Voivod - Phobos

For their 10th album, Voivod have made no concessions. Again. If ever there was a band that have seemingly been overlooked by the CD buying public, then it seems to be Voivod. When thrash was at it's height, they were putting out albums of complexity and imagination, such as Dimension Hatross and Killing Technology, which left the competition in the shade. Then, when thrash seemed to mature and explore, so did Voivod with their stunning mid career selection of Nothingface through to The Outer Limits. Soundgarden and Faith No More supported them on a tour of North America, but still they seemed to get missed. And then they returned to a more heavy, brutal sound with 95's Negatron, including CR-ROM multimedia section before everyone else got in on the trick. And still they were ignored, despite bands such as Fear Factory rising to the fore. So will things change with Phobos. Well, probably not. It's a sad fact of life that the best often get missed.

Phobos is a lesson in brutal music, but transcending the genres once more, with samples linking tracks. In fact, to these ears it's probably the harshest music they've yet created, and the best in this stage of their career. And even better is that there appears to be some nods in the direction of the Outer Limits cd. Space rock I think it was called then. Cybermetal it seems to be now. Ah, everyone always needs a label.

Rise starts things off, after the short instrumental of Catalepsy I, with a classy riff, before launching into something which is seemingly metal, industrial and grindish at the same time. You also notice that Eric is beginning to establish his own vocal style and identity, albeit a lot of the time through heavy distortion. God, the name Marilyn Manson even occurs sometimes listening to the vocals on the album. Mercury has a more regular riff which soon gives way to the trademark Voivod guitar sound. It also, like the entire album, sees Eric establishing a little more his own vocal style in Voivod. Still not as quirky as Snake used to be, but then again, this is a different Voivod, and should be respected as such.

Phobos itself and Bacteria are the pinnicle of the album. Phobos starts out with a spaced out riff, which takes me back to the Outer Limits album, and is the most memorable riff on the album. The middle section is immense., while Bacteria has so many parts and things going on in it. The vocals are reminiscent once more of Marilyn Manson. It'a amazing to think that this is just a 3 piece

Temps morts is a gentle! instrumental featuring Michel on the accordian. A sombre piece, it breaks the album perfectly into 2 halves, and unlike many similar instrumentals, seems to be a sensible choice.

The Tower is a more straightforward sounding song with some nice drum work courtesy of Michel before the song tones down completely for the middle section. Again features treated vocals. Quantum sees the return of the old chug style riff. Probably the most straightforward tune on the album. Neutrino features a slow, familiar atmospheric intro and build up, before picking up the pace later in the song. Forlorn is probably the catchiest song on the album, featuring a kornesque riff, complete with squeaky bits, you know what I mean, treated vocals and Sepulturaesque chorus. The album then finishes off with Catalepsy II.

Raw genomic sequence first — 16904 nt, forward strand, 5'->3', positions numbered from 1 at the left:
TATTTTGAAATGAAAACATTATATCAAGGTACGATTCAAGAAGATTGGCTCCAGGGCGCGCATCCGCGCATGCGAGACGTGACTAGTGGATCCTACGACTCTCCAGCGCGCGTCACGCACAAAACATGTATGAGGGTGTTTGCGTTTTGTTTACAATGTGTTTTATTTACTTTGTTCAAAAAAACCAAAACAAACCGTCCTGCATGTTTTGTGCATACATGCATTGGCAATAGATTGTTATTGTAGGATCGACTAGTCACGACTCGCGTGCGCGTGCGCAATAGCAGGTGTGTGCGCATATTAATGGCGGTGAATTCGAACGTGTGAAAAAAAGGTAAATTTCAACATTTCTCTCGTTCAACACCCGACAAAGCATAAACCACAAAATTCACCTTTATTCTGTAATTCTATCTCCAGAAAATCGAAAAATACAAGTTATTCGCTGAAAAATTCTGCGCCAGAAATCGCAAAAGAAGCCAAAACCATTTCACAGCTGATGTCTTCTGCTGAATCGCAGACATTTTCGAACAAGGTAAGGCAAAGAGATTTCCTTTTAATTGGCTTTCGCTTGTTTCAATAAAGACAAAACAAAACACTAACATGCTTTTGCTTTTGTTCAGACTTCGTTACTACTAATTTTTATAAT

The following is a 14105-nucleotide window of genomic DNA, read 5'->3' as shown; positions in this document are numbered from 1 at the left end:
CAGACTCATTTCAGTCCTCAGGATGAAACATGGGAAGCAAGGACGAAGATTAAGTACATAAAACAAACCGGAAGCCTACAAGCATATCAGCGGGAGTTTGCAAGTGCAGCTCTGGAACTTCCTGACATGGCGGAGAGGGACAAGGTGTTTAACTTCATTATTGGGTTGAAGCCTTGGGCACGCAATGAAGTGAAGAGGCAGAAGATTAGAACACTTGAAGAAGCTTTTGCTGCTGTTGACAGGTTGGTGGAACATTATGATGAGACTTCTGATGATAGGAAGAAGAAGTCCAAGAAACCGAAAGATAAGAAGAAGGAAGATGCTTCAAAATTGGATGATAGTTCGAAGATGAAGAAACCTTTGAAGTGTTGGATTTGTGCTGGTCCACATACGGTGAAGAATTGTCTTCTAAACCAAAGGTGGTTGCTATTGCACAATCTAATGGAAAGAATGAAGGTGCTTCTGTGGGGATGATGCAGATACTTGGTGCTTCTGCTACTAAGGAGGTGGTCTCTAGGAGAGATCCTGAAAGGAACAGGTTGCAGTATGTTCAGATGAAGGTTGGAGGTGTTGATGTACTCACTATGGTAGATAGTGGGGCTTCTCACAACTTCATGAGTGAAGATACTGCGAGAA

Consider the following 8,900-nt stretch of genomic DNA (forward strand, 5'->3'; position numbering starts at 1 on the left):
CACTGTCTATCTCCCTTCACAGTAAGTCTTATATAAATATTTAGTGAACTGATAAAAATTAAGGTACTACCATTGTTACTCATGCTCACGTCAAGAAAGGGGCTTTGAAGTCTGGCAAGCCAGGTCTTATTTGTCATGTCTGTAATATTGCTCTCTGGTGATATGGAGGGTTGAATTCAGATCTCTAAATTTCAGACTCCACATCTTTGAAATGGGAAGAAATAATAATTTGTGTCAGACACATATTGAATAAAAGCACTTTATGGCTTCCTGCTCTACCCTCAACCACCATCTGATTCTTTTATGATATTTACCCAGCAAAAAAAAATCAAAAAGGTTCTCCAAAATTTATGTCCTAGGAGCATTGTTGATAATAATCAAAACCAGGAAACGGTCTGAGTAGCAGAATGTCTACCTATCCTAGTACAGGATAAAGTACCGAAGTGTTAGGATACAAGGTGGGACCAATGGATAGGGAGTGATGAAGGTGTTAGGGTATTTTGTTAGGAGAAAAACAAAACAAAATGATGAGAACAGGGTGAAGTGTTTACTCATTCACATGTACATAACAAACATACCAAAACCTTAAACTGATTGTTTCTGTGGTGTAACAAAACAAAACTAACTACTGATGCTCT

That's not quite it however, as there are 2 other songs, though not tieing in with the concept. The first is M-Body, co written with Jason Newsted of Metallica. What to say. Looking from 2 angles, it's a good song, but doesn't outshine the rest of the album, which shows really how good Voivod themselves are. On the other hand, it's heavier than anything Metallica have done recently, and is an indication maybe, of how things would or could sound if Jason was given the chance in Metallica. Having said that, it's probably not fair to judge on 1 song. The final track is 21st Century Schizoid Man, a cover. I don't really know the original, so I can't compare, but it sounds ok. Not outstanding, but not bad.

So that's the album. Overall it's a great Voivod album. There are bits I don't like. The snare drum isn't as crisp as it could be and the vocals are sometimes too buried in the mix. Indeed the mix is probably the one distracting bit at times. It's not the Voivod of the middle period, it's the new Voivod, and as such is testament to their ability, creativity and longevity. Course it won't sell as it should, because some will remember their thrash roots and consider them too long in the tooth. Also, the lyrics are not of the style that everyone has to do these days in order to be relevent. But that doesn't matter really, as this band are still leaders and originators in their field. Do yourselves a favour and get in on one of the best kept secrets. It may take a few listens, but it's worth it. And even better in some respects, is that you have all that back catalogue to then be able to go and collect.